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Friday, October 24, 2014

The Power of Words: Secondary Bullying Lesson


7th -12th grade Bullying Lesson

Time: 1 hour

Materials needed: Computer with Internet Access, Ball of string or yarn, Half-page paper hearts

Introduction: Before explaining the purpose of the lesson, I gave each student a half-page paper heart that I had cut out. I told students to fill up the heart by writing down anything GOOD that people have said about them, or good things they would like someone to say about them. These would include character traits, special abilities or hobbies, personal qualities, etc. I made one myself while they were working on one. Next, I gave a personal story about a time that someone had said something discouraging to me, and the impact that it has on me still today. As I talked about the story, I wrinkled the heart. I asked students to think about times when people have said things to them that hurt, and for each thing they could remember, to crease the heart. I then challenged the whole class saying the first person who can COMPLETELY straighten their heart back out wins. It didn't take long for them to realize that it was not possible! This was a great springboard to discuss how powerful words can be, and it doesn't really matter how many good things people say to you, you still remember and feel those bad things people have said. 

Bullying Talk: Because October is Bullying Awareness month, we opened the conversation by discussing bullying. What IS bullying, what are types of bullying, what can you do if you are bullied, what can you do if you see others being bullied. I emphasized that the most common types of bullying are NOT physical, but are using words, and excluding others. Sarcasm can often fall into this category- even if it's not meant to harm, it can easily be taken the wrong way and end up unintentionally hurting someone. Most people who do this don't even realize the impact they are having on someone else. I told them that they have the power to make someone feel GREAT about themselves, or make them feel HORRIBLE about themselves, all with a few tiny words.

Song time! I let students watch the music video for the song "Words" by Hawk Nelson. Part of the
lyrics of the song say "Words can build us up, words can break us down, start a fire in our hearts or put it out." If you haven't heard this song, I highly recommend listening to it! After watching the video, we discussed some of the lyrics.

Sticks and Stones: How many have heard the saying: "sticks and stones may break my bones, but words can never hurt me"? Now how many of you think it is true? Sticks and stones may leave bruises or cuts, but several years later, there is no evidence of them at all. We still remember words that hurt us from years ago, as if they are being said to us right now. (if you have time, I'd recommend watching a video such as this one. It's a very intense video, too harsh for some kids, so make sure you watch it first to determine if it's right for your students. Suicide is mentioned in the video. I was cautious, and told the students that I'm not showing them this to SCARE them, but that in a way I am showing it to scare them, so they can see the reality of what their words can do. After the video, I allowed students to express their reaction to the video.

What does the Bible say?

  • James 3:9-10: "With the tongue we praise our Lord and Father, and with it we curse human beings, who have been made in God's likeness. Out of the same mouth come praise and cursing. My brothers and sisters, this should not be.“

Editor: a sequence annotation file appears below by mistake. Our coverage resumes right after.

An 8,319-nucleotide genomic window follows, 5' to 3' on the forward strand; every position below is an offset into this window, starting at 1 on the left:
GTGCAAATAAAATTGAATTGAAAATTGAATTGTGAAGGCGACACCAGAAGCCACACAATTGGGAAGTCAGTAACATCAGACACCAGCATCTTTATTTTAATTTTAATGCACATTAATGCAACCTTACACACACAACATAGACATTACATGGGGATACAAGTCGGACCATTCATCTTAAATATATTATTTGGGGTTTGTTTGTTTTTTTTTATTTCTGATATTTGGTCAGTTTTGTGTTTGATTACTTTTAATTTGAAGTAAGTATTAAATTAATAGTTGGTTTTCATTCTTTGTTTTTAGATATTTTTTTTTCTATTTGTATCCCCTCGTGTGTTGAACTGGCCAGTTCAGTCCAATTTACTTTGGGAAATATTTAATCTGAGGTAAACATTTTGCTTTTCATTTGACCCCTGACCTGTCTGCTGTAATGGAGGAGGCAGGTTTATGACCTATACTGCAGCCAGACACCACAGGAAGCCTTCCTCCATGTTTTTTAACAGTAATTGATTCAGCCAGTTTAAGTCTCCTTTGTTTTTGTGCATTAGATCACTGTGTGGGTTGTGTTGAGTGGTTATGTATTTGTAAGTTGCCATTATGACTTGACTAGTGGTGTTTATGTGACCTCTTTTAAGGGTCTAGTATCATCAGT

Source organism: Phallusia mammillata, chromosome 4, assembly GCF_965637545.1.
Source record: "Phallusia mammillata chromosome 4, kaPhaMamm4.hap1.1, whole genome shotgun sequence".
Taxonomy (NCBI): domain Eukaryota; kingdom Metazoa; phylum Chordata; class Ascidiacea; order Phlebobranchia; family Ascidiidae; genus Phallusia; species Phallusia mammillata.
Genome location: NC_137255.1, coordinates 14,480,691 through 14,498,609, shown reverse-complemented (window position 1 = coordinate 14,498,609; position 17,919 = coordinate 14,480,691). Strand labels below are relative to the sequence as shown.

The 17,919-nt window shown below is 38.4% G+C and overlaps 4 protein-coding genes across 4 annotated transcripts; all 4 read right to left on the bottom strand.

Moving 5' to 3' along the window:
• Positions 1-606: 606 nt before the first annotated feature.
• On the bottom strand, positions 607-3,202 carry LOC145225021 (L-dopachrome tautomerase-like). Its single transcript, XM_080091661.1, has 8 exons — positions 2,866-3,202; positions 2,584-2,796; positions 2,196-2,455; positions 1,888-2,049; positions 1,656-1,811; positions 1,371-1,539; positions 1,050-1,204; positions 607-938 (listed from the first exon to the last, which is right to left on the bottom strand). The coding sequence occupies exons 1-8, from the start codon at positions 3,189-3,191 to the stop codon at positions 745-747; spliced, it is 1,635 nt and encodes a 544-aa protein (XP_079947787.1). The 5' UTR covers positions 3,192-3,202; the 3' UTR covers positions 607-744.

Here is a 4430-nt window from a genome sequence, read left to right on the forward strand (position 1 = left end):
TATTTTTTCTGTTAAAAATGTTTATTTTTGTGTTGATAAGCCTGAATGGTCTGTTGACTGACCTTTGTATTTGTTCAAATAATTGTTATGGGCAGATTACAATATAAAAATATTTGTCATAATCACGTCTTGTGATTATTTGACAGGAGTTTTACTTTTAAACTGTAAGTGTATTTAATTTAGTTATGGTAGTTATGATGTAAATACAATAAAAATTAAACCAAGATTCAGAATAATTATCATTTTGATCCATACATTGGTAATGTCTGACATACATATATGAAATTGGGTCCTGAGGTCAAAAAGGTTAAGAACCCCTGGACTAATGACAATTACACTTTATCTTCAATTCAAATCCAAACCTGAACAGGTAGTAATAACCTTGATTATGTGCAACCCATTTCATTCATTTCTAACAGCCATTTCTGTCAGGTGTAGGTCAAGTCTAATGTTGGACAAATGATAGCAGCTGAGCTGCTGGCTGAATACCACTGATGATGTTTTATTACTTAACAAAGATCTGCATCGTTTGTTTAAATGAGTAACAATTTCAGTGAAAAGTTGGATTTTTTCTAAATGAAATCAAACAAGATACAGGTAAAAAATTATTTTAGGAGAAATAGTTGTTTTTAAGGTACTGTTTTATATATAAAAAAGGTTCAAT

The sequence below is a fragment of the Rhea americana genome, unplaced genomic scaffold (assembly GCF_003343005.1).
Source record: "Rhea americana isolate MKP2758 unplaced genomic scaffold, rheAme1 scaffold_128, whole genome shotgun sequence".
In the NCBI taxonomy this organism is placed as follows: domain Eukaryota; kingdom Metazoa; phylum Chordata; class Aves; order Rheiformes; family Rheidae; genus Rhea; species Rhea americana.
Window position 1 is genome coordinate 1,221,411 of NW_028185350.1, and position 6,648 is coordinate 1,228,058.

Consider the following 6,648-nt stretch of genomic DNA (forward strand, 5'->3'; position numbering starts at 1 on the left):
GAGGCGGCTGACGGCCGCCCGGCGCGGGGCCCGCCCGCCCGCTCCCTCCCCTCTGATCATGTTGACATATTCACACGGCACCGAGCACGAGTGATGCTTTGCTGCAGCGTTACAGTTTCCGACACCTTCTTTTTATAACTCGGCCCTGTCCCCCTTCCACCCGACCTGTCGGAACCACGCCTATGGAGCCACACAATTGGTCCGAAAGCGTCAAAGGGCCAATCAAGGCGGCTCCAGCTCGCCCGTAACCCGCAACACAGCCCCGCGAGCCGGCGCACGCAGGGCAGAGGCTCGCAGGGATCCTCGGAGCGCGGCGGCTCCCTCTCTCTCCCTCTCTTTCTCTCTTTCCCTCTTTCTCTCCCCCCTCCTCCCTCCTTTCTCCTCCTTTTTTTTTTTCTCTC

• Ephesians 4:29: "Do not let any unwholesome talk come out of your mouths, but only what is helpful for building others up according to their needs, that it may benefit those who listen."
  • Matthew 15:18: "But those things which proceed out of the mouth come from the heart, and they defile a man."
  • Proverbs 12:18: "There is one whose rash words are like sword thrusts, but the tongue of the wise brings healing."

Using words to build others up/ Compliment Web: As a class, everyone brainstormed different ways they could build others up. Some examples were: giving compliments, encouraging one another, praying for (and WITH) them, being invested in someone else's life, forgiving them, apologizing, etc. The class then got into a large circle. We talked about how to give a good compliment, beyond the "surface level" compliments of physical appearance. I gave them several examples of how to compliment another person, and encouraged them to say "thank you" if they received a compliment. One person started off the web by complimenting another student, and tossing the ball of string to that person. The person who just received a compliment then compliments another student, until everyone in the class has been complimented.

Final Note: As a final note, I reminded students that their words can HURT or HEAL another person, and it's up to them to decide how they will use that power.


Friday, September 12, 2014

Quick Meetings

Three weeks into school and I am feeling quite accomplished! As of yesterday, I have officially met individually with every single student in the school! The information and responses that I received from my meetings with the students will really help me design the school counseling program at my school. Similar to School Counselor Blog's Minute Meetings, my Quick Meetings are just a bit more involved, lasting about 5 minutes per student K-10, and about 15 minutes for 11th and 12th graders. Having done the 1 minute meetings at my internship, and now having completed the 5-minute meetings at my school, there are definitely benefits to taking a few more minutes with each student. I don't feel quite as rushed with the students, which in turn means that students feel they have more of my undivided time and have opened up more.